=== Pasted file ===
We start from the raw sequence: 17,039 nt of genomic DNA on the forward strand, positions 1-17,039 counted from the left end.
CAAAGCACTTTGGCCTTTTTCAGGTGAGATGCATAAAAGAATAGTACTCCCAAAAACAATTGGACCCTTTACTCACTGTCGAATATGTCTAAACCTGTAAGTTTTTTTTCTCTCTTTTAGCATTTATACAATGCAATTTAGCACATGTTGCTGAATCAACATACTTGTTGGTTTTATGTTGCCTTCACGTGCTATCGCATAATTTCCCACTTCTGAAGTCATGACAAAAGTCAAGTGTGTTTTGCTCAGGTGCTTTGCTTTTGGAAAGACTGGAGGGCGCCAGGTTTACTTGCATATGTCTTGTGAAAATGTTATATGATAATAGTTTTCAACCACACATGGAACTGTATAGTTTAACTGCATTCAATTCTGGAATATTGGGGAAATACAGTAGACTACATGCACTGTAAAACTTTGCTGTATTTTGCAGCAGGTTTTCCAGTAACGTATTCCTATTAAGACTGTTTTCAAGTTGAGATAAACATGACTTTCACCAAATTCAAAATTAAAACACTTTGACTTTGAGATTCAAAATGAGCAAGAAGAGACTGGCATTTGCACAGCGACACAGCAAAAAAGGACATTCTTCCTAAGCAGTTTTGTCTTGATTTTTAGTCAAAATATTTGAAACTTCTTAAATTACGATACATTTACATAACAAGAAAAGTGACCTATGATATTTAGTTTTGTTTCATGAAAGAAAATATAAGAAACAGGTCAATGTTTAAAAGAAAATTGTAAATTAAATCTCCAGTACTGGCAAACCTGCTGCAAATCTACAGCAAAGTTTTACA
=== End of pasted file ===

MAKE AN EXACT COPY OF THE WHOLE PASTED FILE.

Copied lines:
We start from the raw sequence: 17,039 nt of genomic DNA on the forward strand, positions 1-17,039 counted from the left end.
CAAAGCACTTTGGCCTTTTTCAGGTGAGATGCATAAAAGAATAGTACTCCCAAAAACAATTGGACCCTTTACTCACTGTCGAATATGTCTAAACCTGTAAGTTTTTTTTCTCTCTTTTAGCATTTATACAATGCAATTTAGCACATGTTGCTGAATCAACATACTTGTTGGTTTTATGTTGCCTTCACGTGCTATCGCATAATTTCCCACTTCTGAAGTCATGACAAAAGTCAAGTGTGTTTTGCTCAGGTGCTTTGCTTTTGGAAAGACTGGAGGGCGCCAGGTTTACTTGCATATGTCTTGTGAAAATGTTATATGATAATAGTTTTCAACCACACATGGAACTGTATAGTTTAACTGCATTCAATTCTGGAATATTGGGGAAATACAGTAGACTACATGCACTGTAAAACTTTGCTGTATTTTGCAGCAGGTTTTCCAGTAACGTATTCCTATTAAGACTGTTTTCAAGTTGAGATAAACATGACTTTCACCAAATTCAAAATTAAAACACTTTGACTTTGAGATTCAAAATGAGCAAGAAGAGACTGGCATTTGCACAGCGACACAGCAAAAAAGGACATTCTTCCTAAGCAGTTTTGTCTTGATTTTTAGTCAAAATATTTGAAACTTCTTAAATTACGATACATTTACATAACAAGAAAAGTGACCTATGATATTTAGTTTTGTTTCATGAAAGAAAATATAAGAAACAGGTCAATGTTTAAAAGAAAATTGTAAATTAAATCTCCAGTACTGGCAAACCTGCTGCAAATCTACAGCAAAGTTTTACA